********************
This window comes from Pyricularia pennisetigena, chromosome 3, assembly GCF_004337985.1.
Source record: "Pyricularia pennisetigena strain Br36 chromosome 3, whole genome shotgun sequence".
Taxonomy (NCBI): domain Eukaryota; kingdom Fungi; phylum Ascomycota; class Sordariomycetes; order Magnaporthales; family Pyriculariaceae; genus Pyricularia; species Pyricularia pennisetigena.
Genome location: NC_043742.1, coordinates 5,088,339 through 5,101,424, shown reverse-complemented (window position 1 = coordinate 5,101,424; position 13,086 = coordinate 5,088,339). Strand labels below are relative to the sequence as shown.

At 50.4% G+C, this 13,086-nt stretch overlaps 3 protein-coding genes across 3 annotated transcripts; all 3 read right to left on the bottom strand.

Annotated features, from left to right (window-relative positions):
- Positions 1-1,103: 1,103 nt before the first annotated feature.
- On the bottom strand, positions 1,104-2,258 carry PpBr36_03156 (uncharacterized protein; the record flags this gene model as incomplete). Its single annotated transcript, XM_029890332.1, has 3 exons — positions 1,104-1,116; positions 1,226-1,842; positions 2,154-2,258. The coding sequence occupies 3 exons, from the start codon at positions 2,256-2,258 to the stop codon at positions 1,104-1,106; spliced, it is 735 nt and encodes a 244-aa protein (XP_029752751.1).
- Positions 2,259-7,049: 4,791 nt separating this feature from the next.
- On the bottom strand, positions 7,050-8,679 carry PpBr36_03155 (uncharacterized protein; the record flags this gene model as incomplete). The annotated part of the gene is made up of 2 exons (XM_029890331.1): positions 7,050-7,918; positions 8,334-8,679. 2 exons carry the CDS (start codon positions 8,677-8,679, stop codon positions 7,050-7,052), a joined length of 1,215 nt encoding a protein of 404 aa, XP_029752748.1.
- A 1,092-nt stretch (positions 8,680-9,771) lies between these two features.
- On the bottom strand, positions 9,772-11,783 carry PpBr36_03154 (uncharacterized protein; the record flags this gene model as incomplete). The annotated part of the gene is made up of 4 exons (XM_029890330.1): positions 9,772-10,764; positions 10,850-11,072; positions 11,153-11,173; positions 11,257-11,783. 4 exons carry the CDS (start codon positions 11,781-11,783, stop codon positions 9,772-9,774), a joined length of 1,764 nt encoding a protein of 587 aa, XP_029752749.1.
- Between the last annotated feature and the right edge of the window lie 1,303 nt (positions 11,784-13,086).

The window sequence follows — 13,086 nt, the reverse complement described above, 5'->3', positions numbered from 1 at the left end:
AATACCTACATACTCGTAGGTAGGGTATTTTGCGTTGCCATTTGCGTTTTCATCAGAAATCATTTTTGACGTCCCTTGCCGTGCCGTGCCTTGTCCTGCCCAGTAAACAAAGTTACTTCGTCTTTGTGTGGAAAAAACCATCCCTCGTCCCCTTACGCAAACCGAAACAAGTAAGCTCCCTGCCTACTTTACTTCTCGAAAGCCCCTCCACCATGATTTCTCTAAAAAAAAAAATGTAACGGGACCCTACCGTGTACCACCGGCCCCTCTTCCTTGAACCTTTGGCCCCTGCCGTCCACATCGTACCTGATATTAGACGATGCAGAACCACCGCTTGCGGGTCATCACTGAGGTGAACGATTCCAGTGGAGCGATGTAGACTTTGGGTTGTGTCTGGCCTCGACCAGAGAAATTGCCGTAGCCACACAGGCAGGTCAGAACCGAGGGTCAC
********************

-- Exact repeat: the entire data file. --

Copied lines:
This window comes from Pyricularia pennisetigena, chromosome 3, assembly GCF_004337985.1.
Source record: "Pyricularia pennisetigena strain Br36 chromosome 3, whole genome shotgun sequence".
Taxonomy (NCBI): domain Eukaryota; kingdom Fungi; phylum Ascomycota; class Sordariomycetes; order Magnaporthales; family Pyriculariaceae; genus Pyricularia; species Pyricularia pennisetigena.
Genome location: NC_043742.1, coordinates 5,088,339 through 5,101,424, shown reverse-complemented (window position 1 = coordinate 5,101,424; position 13,086 = coordinate 5,088,339). Strand labels below are relative to the sequence as shown.

At 50.4% G+C, this 13,086-nt stretch overlaps 3 protein-coding genes across 3 annotated transcripts; all 3 read right to left on the bottom strand.

Annotated features, from left to right (window-relative positions):
- Positions 1-1,103: 1,103 nt before the first annotated feature.
- On the bottom strand, positions 1,104-2,258 carry PpBr36_03156 (uncharacterized protein; the record flags this gene model as incomplete). Its single annotated transcript, XM_029890332.1, has 3 exons — positions 1,104-1,116; positions 1,226-1,842; positions 2,154-2,258. The coding sequence occupies 3 exons, from the start codon at positions 2,256-2,258 to the stop codon at positions 1,104-1,106; spliced, it is 735 nt and encodes a 244-aa protein (XP_029752751.1).
- Positions 2,259-7,049: 4,791 nt separating this feature from the next.
- On the bottom strand, positions 7,050-8,679 carry PpBr36_03155 (uncharacterized protein; the record flags this gene model as incomplete). The annotated part of the gene is made up of 2 exons (XM_029890331.1): positions 7,050-7,918; positions 8,334-8,679. 2 exons carry the CDS (start codon positions 8,677-8,679, stop codon positions 7,050-7,052), a joined length of 1,215 nt encoding a protein of 404 aa, XP_029752748.1.
- A 1,092-nt stretch (positions 8,680-9,771) lies between these two features.
- On the bottom strand, positions 9,772-11,783 carry PpBr36_03154 (uncharacterized protein; the record flags this gene model as incomplete). The annotated part of the gene is made up of 4 exons (XM_029890330.1): positions 9,772-10,764; positions 10,850-11,072; positions 11,153-11,173; positions 11,257-11,783. 4 exons carry the CDS (start codon positions 11,781-11,783, stop codon positions 9,772-9,774), a joined length of 1,764 nt encoding a protein of 587 aa, XP_029752749.1.
- Between the last annotated feature and the right edge of the window lie 1,303 nt (positions 11,784-13,086).

The window sequence follows — 13,086 nt, the reverse complement described above, 5'->3', positions numbered from 1 at the left end:
AATACCTACATACTCGTAGGTAGGGTATTTTGCGTTGCCATTTGCGTTTTCATCAGAAATCATTTTTGACGTCCCTTGCCGTGCCGTGCCTTGTCCTGCCCAGTAAACAAAGTTACTTCGTCTTTGTGTGGAAAAAACCATCCCTCGTCCCCTTACGCAAACCGAAACAAGTAAGCTCCCTGCCTACTTTACTTCTCGAAAGCCCCTCCACCATGATTTCTCTAAAAAAAAAAATGTAACGGGACCCTACCGTGTACCACCGGCCCCTCTTCCTTGAACCTTTGGCCCCTGCCGTCCACATCGTACCTGATATTAGACGATGCAGAACCACCGCTTGCGGGTCATCACTGAGGTGAACGATTCCAGTGGAGCGATGTAGACTTTGGGTTGTGTCTGGCCTCGACCAGAGAAATTGCCGTAGCCACACAGGCAGGTCAGAACCGAGGGTCAC